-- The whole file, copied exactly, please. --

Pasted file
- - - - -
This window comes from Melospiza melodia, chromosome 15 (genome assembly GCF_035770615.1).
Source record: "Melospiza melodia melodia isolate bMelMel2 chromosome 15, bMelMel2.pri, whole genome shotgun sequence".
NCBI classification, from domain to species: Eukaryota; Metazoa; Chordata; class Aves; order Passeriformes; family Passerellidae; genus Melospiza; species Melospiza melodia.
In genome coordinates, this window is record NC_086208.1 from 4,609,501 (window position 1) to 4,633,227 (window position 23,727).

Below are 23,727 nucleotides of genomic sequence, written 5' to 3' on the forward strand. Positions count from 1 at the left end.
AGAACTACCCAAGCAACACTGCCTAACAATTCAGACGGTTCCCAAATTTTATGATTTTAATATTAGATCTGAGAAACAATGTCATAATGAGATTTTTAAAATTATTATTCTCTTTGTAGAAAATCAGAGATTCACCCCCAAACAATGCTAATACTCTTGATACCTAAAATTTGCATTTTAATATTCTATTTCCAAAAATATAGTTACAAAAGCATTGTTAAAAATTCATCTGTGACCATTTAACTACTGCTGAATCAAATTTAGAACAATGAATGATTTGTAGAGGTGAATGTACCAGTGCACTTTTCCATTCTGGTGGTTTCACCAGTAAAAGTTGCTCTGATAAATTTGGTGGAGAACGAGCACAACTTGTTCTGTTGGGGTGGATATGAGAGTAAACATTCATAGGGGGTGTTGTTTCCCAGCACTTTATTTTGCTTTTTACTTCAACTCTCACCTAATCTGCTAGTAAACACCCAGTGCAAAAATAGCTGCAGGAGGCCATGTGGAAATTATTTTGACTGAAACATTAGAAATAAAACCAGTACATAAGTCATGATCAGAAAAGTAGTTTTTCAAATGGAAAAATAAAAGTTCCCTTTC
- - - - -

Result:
This window comes from Melospiza melodia, chromosome 15 (genome assembly GCF_035770615.1).
Source record: "Melospiza melodia melodia isolate bMelMel2 chromosome 15, bMelMel2.pri, whole genome shotgun sequence".
NCBI classification, from domain to species: Eukaryota; Metazoa; Chordata; class Aves; order Passeriformes; family Passerellidae; genus Melospiza; species Melospiza melodia.
In genome coordinates, this window is record NC_086208.1 from 4,609,501 (window position 1) to 4,633,227 (window position 23,727).

Below are 23,727 nucleotides of genomic sequence, written 5' to 3' on the forward strand. Positions count from 1 at the left end.
AGAACTACCCAAGCAACACTGCCTAACAATTCAGACGGTTCCCAAATTTTATGATTTTAATATTAGATCTGAGAAACAATGTCATAATGAGATTTTTAAAATTATTATTCTCTTTGTAGAAAATCAGAGATTCACCCCCAAACAATGCTAATACTCTTGATACCTAAAATTTGCATTTTAATATTCTATTTCCAAAAATATAGTTACAAAAGCATTGTTAAAAATTCATCTGTGACCATTTAACTACTGCTGAATCAAATTTAGAACAATGAATGATTTGTAGAGGTGAATGTACCAGTGCACTTTTCCATTCTGGTGGTTTCACCAGTAAAAGTTGCTCTGATAAATTTGGTGGAGAACGAGCACAACTTGTTCTGTTGGGGTGGATATGAGAGTAAACATTCATAGGGGGTGTTGTTTCCCAGCACTTTATTTTGCTTTTTACTTCAACTCTCACCTAATCTGCTAGTAAACACCCAGTGCAAAAATAGCTGCAGGAGGCCATGTGGAAATTATTTTGACTGAAACATTAGAAATAAAACCAGTACATAAGTCATGATCAGAAAAGTAGTTTTTCAAATGGAAAAATAAAAGTTCCCTTTC